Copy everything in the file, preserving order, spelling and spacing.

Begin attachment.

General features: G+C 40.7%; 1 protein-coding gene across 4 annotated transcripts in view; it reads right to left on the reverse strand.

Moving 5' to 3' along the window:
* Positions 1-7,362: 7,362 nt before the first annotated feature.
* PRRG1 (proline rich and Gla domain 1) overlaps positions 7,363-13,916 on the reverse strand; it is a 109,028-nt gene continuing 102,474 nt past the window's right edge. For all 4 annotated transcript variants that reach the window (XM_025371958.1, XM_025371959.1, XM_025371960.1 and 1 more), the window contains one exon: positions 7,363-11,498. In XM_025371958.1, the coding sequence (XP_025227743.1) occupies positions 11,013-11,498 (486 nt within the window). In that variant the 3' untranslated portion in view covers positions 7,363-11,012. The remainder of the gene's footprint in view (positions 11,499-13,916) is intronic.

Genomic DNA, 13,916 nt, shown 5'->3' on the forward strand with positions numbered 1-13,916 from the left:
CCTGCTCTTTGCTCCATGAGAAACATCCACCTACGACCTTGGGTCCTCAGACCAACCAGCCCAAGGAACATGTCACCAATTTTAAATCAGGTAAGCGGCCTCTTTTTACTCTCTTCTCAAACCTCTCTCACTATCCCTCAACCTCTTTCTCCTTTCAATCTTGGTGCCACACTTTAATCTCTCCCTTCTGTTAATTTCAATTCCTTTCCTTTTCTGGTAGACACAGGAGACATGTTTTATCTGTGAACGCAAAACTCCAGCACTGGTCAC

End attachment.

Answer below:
General features: G+C 40.7%; 1 protein-coding gene across 4 annotated transcripts in view; it reads right to left on the reverse strand.

Moving 5' to 3' along the window:
* Positions 1-7,362: 7,362 nt before the first annotated feature.
* PRRG1 (proline rich and Gla domain 1) overlaps positions 7,363-13,916 on the reverse strand; it is a 109,028-nt gene continuing 102,474 nt past the window's right edge. For all 4 annotated transcript variants that reach the window (XM_025371958.1, XM_025371959.1, XM_025371960.1 and 1 more), the window contains one exon: positions 7,363-11,498. In XM_025371958.1, the coding sequence (XP_025227743.1) occupies positions 11,013-11,498 (486 nt within the window). In that variant the 3' untranslated portion in view covers positions 7,363-11,012. The remainder of the gene's footprint in view (positions 11,499-13,916) is intronic.

Genomic DNA, 13,916 nt, shown 5'->3' on the forward strand with positions numbered 1-13,916 from the left:
CCTGCTCTTTGCTCCATGAGAAACATCCACCTACGACCTTGGGTCCTCAGACCAACCAGCCCAAGGAACATGTCACCAATTTTAAATCAGGTAAGCGGCCTCTTTTTACTCTCTTCTCAAACCTCTCTCACTATCCCTCAACCTCTTTCTCCTTTCAATCTTGGTGCCACACTTTAATCTCTCCCTTCTGTTAATTTCAATTCCTTTCCTTTTCTGGTAGACACAGGAGACATGTTTTATCTGTGAACGCAAAACTCCAGCACTGGTCAC